10 Songs, 42 Minutes

EDITORS’ NOTES

Though they’ve long been classified as a hardcore band, Toronto’s Fucked Up are far more progressive and artsy underneath the hoarse, passionate shouts of singer Damian Abraham. He may be the band’s heart and conscience—the member who still most believes in the importance of having a band name that limits your mainstream success—and it may be that sincerity that guarantees the group their cultural relevance. Yet it’s the three-guitar attack of Ben Cook, Mike Haliechuk, and Josh Zucker, plus the tricky rhythm section of bassist Sandy Miranda and drummer Jonah Falco, that guarantee both aggression and layers of sound that are thick enough to transcend the genre. Songs like “Sun Glass,” “The Great Divide," and the title track provide old punks with the catharsis they crave and prog kids with the subtle sound experiments they love. The group's previous release, David Comes to Life, was a concept album, but 2014’s Glass Boys is the album most about the band—one heading into midlife wondering how to avoid the pitfalls of the "real world" and of remaining true to a vision that changes over the decades.

EDITORS’ NOTES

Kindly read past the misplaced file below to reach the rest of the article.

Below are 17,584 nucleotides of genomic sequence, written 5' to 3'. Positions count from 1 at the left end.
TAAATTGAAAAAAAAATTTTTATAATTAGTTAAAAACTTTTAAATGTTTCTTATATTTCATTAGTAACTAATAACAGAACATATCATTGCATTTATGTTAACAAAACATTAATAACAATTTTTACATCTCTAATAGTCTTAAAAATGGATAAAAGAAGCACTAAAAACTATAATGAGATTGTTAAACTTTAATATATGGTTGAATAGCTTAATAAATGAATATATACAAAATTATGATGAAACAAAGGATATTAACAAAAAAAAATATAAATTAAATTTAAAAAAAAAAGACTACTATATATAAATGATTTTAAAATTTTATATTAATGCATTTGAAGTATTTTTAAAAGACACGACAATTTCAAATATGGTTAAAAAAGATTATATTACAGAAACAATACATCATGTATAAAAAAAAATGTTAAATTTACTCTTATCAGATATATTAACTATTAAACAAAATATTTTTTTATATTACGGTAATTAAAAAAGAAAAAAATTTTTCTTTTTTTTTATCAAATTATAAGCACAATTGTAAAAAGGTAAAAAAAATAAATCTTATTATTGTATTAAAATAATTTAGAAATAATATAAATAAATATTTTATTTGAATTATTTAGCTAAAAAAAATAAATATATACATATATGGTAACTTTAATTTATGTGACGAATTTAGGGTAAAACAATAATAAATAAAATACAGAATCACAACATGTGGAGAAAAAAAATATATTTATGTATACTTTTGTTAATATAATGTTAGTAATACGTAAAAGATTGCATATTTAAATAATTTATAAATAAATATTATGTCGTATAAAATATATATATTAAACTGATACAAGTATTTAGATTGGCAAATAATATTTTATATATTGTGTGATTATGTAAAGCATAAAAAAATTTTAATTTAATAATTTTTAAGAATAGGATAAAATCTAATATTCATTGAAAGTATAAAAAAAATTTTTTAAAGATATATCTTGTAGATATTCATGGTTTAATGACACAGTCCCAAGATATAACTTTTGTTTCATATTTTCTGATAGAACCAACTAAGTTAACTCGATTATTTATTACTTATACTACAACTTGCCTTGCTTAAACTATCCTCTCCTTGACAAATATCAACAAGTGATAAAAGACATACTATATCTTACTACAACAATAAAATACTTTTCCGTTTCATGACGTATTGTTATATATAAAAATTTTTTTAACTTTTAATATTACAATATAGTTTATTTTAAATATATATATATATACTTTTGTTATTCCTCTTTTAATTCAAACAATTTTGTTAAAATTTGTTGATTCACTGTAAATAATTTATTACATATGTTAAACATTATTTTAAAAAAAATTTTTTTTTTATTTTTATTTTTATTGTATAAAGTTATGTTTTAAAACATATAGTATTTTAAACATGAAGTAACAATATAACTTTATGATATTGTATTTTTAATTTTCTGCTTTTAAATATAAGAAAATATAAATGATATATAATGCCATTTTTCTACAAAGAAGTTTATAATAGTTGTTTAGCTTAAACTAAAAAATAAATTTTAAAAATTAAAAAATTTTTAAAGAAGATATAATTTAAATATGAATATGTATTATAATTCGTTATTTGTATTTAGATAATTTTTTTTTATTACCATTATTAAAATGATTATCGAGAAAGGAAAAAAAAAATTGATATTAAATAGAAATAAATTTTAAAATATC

Though they’ve long been classified as a hardcore band, Toronto’s Fucked Up are far more progressive and artsy underneath the hoarse, passionate shouts of singer Damian Abraham. He may be the band’s heart and conscience—the member who still most believes in the importance of having a band name that limits your mainstream success—and it may be that sincerity that guarantees the group their cultural relevance. Yet it’s the three-guitar attack of Ben Cook, Mike Haliechuk, and Josh Zucker, plus the tricky rhythm section of bassist Sandy Miranda and drummer Jonah Falco, that guarantee both aggression and layers of sound that are thick enough to transcend the genre. Songs like “Sun Glass,” “The Great Divide," and the title track provide old punks with the catharsis they crave and prog kids with the subtle sound experiments they love. The group's previous release, David Comes to Life, was a concept album, but 2014’s Glass Boys is the album most about the band—one heading into midlife wondering how to avoid the pitfalls of the "real world" and of remaining true to a vision that changes over the decades.

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